What’s at Stake in this SuperBowl? Merely the Existence of a Just God

February 6, 2011

I’m an agnostic.  Let me say that right up front.  I don’t believe in God, and even if I did, I would hope that he or she had more important things to do than watch a football game.

But if the Pittsburgh Steelers win this Super Bowl, that will be the final piece of evidence I need to conclude that there is no just and loving God in the heavens.

I know, there are lots of Steelers fans out there.  Forgive me.  I know as well that football teams are big — 53 men on a roster.  This game isn’t about just one person.  Except that it is.  Super Bowls almost always wind up being about the quarterbacks and once again the Steelers are led by Ben Roethlisberger.  Roethlisberger, for those of you who don’t know, missed the first four games of the season due to a league suspension for personal misconduct.  It seems Big Ben, as he is sometimes known (I assume much to the chagrin of British citizens everywhere), doesn’t really understand that when a woman says “no,” this isn’t some code meaning she actually wants to be sexually assaulted.

Twice Roethlisberger has been implicated in sexual assaults, once in 2008 and once in 2010.  In neither case were charges actually fined, but the 2010 accusations were compelling enough to make the NFL bench one of its star players even without legal action — a telling indictment.  Already there is talk in the media of how this game gives Big Ben a chance to redeem himself, and that’s enough to make me want to throw up.  In what way does a Steeler win offer redemption to the women Roethlisberger has brutalized?  If a season that began with Roethlisberger sitting out games because of his repulsive behavior and ends with him holding the Lombardi Trophy, it will simply reinforce the notion that, in America, if you’re rich enough and famous enough and good enough at those things our culture values, like throwing a football, it doesn’t matter what other crap you do in your spare time.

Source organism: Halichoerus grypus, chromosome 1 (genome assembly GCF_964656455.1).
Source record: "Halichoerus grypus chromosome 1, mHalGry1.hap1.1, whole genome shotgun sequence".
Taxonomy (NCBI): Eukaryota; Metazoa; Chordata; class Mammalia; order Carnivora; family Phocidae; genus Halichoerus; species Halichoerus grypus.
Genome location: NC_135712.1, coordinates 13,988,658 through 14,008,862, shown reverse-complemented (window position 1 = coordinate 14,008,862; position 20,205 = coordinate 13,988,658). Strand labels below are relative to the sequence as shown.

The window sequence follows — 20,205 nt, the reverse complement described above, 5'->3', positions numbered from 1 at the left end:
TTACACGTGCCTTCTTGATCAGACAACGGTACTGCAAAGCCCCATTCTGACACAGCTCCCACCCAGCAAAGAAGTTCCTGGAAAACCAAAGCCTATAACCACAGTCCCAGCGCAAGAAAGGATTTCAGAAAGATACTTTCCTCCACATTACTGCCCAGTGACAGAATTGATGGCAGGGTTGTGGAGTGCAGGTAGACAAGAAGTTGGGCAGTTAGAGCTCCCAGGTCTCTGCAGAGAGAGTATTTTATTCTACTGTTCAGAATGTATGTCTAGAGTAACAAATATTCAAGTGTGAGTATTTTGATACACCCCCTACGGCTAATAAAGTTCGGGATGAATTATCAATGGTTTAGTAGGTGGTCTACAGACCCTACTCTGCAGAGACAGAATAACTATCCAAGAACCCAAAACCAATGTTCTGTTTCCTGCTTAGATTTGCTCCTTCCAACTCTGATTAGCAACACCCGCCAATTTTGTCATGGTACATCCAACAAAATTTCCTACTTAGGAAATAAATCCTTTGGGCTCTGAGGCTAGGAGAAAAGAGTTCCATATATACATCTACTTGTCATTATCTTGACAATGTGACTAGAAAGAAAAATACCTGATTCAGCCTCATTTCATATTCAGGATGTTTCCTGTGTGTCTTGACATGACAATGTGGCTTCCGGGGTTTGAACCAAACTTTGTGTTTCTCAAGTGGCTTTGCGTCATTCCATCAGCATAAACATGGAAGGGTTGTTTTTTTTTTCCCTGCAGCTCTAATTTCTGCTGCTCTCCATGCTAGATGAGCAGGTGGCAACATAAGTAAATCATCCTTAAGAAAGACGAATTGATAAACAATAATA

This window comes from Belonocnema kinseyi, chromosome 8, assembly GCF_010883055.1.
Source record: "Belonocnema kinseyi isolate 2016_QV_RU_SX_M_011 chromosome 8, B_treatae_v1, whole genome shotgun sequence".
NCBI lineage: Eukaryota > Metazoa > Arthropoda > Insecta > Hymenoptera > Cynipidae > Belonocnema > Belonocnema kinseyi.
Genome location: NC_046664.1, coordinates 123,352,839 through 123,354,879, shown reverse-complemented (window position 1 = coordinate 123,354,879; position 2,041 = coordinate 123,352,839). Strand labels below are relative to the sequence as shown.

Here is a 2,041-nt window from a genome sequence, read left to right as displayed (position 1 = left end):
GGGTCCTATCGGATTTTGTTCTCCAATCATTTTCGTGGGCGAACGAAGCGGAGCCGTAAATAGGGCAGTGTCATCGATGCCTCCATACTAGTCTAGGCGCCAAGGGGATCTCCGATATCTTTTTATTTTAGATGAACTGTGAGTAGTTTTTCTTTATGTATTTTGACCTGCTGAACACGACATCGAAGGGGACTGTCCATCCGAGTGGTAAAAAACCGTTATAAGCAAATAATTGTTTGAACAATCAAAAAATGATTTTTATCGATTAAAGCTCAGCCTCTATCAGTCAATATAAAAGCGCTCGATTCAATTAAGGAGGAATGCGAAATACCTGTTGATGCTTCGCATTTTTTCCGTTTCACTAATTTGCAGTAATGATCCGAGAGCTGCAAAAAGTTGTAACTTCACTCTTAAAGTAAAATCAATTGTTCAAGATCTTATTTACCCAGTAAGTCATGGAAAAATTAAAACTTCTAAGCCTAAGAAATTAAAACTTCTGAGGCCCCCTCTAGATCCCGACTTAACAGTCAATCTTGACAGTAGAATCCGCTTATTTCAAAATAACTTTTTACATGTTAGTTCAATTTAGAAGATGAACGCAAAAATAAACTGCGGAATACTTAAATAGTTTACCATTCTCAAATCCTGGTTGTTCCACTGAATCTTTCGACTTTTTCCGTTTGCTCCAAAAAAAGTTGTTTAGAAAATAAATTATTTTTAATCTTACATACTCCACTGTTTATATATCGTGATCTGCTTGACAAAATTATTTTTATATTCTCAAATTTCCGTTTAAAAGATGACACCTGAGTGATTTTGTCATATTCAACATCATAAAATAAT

Playing Luke Skywalker to Roethlisberger’s Darth Vader is Green Bay Packers star QB, Aaron Rogers.  Rogers, I’m sure, is no saint.  But he is, from all appearances, a decent guy, one who doesn’t hurt people in his spare time.  It would be nice to see him win the game, if for no other reason than because it would mean that Roethlisberger had lost.

I doubt that will happen, though.  The Steelers are a very good team, particularly on defense.  And though I happen to think that as a player Roethlisberger is vastly overrated, the Steelers probably have enough offensive firepower to ride their defense to a win.  Which will really be too bad, because while I am an agnostic, it’s nice to wonder now and then if there might be a divine being, merciful and just, watching over us.

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2 Responses to “What’s at Stake in this SuperBowl? Merely the Existence of a Just God”

  1. Tim Rohr said

    (Let me try this again. I left a comment last night which seems to have been eaten by the wordpress goblins. If that one is out there waiting on moderation and this is a duplicate, David, please delete it! If not, what I wrote was something like…)

    Now I’m really going to have to buy you a beer at the next convention!

    Interesting how, after the game, the analysts were making all sorts of comments about Rodgers (and the Packers) being a “good guy,” or a “quality guy,” or a “character guy.” I wonder if they intended the obverse of that statement (that “The QB not named Aaron Rodgers is not a quality guy”) to ring so loudly for all that it was never voiced?

  2. davidbcoe said

    Looking forward to that beer…

    Yeah, I think that the announcers were hedging their bets beforehand. You don’t want to trash the guy and then be unable to get an interview with the winning QB. But I wouldn’t be surprised if they were rooting for Rogers throughout.

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